The dinosaurs were surprised by the asteroid when they were at their maximum splendor, far from the period of decline that many recent researches have described: to give a new overview of the ecological balance existing 66 million years ago, when a huge meteorite hit the planet starting the process that led to the disappearance of the dinosaurs, is a study published in Science Advances by researchers from the University of Oulu in Finland and the University of Vigo, Spain.
For decades, there has been debate as to why non-avian dinosaurs, such as Tyrannosaurus and Triceratops, went extinct while mammals and other species such as crocodiles and turtles survived.
According to some studies, most of the dinosaurs were already in a phase of decline and the impact of the huge asteroid, and the consequences on the climate, did nothing but further accelerate their decline.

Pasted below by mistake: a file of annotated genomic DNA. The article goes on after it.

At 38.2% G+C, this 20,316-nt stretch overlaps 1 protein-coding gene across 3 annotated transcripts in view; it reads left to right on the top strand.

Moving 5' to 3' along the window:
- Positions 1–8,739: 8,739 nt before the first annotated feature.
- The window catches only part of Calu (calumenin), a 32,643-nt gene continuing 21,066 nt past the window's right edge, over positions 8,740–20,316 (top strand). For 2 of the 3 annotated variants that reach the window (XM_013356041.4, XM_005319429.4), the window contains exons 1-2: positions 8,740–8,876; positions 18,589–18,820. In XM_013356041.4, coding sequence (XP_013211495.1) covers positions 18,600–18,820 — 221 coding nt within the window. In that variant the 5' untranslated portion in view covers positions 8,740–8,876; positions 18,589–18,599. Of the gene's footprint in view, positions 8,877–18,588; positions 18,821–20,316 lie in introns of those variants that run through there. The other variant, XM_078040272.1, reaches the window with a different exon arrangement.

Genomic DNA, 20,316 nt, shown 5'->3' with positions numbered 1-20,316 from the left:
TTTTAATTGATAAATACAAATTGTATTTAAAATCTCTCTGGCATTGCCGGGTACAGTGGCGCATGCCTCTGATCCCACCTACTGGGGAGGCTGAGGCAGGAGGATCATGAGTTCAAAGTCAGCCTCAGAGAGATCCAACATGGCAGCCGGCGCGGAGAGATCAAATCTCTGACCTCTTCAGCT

But by analyzing a huge quantity of fossils from the period, the researchers have now attempted to reconstruct the state of the ecosystems of the time with greater precision in order to understand the state of health of the various species.
A work from which it emerges instead that about 66 million years ago the state of health of most dinosaur species was actually excellent and that they were in full control of their specific ecological niches.
On the contrary, birds, mammals and reptiles were species that frequently had to adapt their behaviors and habits to ecosystems and often seek new survival strategies.
It was precisely this greater aptitude for flexibility of non-dinosaurians, the researchers propose, the trump card for which mammals, reptiles and birds were perhaps able to adapt more quickly to the new radically different conditions due to the impact of the asteroid and to favor their survival to the detriment of the dinosaurs that had dominated the various ecological niches up to that moment.